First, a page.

Use this URL to cite or link to this record in EThOS: http://ethos.bl.uk/OrderDetails.do?uin=uk.bl.ethos.507609
Title: Modified constraint-induced movement therapy in children with congenital hemiplegic cerebral palsy
Author: Psychouli, Pavlina
Awarding Body: University of Southampton
Current Institution: University of Southampton
Date of Award: 2008
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Abstract:
One new treatment strategy for children with hemiplegic cerebral palsy (CP) is constraint-induced movement therapy (CIMT). CIMT combines restraint of the less affected upper extremity and intensive exercise with the affected limb. CIMT has been shown to be effective in adults following stroke but it is not clear whether or not CIMT can readily be incorporated into clinical practice either with adults or children. An intervention that may be more practical involves the restraint element of CIMT without additional exercise (Forced use therapy-FUT). FUT has been only sparsely investigated, especially in children with CP. Different versions of CIMT protocols have been suggested as being „child-friendly‟ but identifying a practical and effective protocol remains challenging. Part of a child-friendly protocol includes identification of the most appropriate type of constraint, as different splints have been used for different populations without justification of their selection. In this project, the aim was to identify the most appropriate splint from children‟s and parents‟ perspective as reflected by effectiveness and adherence to home-based FUT (feasibility study) and to investigate the functional effects of a modified version of CIMT (mCIMT) (effectiveness study) that was designed based on the findings of the feasibility study. A further aim of the study was to compare the effect of additional functional activities and feedback with constraint alone. Two questions emerged as being important during the course of the project; the first addressed poor recruitment to the effectiveness study and explored parents and therapist‟ views on the practicality and effectiveness of both the classic paediatric protocol and the one suggested by the present study. The second was to provide insight into the physiological effects of CIMT or other treatments that might explain variations in response. In this study a test using the lateralised readiness potential (LRP) component of the EEG that was appropriate for young children was developed and evaluated with a small sample of unimpaired children and children with CP.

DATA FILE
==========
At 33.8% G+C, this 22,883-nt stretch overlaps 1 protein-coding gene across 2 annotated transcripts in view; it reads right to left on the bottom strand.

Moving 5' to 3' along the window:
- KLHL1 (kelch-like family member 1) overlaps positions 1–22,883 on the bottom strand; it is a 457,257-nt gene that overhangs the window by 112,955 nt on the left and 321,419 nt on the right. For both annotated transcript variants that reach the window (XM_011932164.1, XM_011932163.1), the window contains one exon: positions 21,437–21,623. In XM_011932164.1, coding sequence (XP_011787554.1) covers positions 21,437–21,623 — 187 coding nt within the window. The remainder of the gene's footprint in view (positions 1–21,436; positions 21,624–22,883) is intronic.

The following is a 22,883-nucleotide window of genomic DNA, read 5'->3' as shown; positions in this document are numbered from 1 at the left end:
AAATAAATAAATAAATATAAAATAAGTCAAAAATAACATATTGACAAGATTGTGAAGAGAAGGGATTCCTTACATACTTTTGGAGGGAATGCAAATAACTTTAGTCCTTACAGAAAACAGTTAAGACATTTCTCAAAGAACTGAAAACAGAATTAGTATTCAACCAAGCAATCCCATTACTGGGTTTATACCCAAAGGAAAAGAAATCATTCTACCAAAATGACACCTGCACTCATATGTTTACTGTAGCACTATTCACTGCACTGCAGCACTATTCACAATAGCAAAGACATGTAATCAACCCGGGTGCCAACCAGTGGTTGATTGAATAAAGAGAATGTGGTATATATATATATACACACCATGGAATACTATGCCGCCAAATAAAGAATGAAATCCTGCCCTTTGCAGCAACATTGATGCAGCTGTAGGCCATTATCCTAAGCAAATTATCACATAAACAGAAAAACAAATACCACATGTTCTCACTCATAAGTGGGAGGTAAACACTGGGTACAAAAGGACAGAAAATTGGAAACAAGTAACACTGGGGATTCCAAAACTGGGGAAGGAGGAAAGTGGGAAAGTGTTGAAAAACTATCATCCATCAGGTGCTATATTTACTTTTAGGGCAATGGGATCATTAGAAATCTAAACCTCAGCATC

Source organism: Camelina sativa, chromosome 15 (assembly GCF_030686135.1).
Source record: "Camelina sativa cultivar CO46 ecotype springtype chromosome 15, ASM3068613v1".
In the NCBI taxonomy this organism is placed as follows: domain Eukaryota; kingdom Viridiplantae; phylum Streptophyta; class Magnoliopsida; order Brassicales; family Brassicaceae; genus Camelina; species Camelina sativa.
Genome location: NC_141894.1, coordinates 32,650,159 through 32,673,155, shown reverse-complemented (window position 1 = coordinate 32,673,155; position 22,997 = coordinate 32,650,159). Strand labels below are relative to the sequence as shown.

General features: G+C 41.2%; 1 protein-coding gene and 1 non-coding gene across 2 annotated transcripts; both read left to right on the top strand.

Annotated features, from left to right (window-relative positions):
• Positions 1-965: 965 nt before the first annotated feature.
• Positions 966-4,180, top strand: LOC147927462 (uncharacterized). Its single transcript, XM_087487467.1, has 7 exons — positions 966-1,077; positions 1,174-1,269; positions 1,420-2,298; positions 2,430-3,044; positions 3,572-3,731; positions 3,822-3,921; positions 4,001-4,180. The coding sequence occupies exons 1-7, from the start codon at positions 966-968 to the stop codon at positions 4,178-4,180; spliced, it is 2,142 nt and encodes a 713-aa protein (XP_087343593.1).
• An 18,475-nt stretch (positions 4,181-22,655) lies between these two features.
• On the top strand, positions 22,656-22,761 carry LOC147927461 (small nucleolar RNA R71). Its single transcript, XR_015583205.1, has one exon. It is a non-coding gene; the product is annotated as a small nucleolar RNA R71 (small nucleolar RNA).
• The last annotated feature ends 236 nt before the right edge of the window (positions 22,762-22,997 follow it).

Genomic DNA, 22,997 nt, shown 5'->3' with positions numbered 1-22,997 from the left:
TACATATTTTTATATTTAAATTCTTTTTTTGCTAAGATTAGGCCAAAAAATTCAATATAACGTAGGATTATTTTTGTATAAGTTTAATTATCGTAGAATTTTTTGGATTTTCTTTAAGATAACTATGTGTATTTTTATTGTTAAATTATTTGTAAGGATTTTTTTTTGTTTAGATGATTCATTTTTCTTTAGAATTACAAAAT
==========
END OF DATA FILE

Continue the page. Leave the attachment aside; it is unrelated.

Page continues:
Supervisor: Burridge, Jane ; Kennedy, Colin ; Ashburn, Ann ; Hogan, Alexandra Sponsor: Not available
Qualification Name: Thesis (Ph.D.) Qualification Level: Doctoral
EThOS ID: uk.bl.ethos.507609  DOI: Not available
Keywords: RC0321 Neuroscience. Biological psychiatry. Neuropsychiatry ; RM Therapeutics. Pharmacology ; RJ Pediatrics
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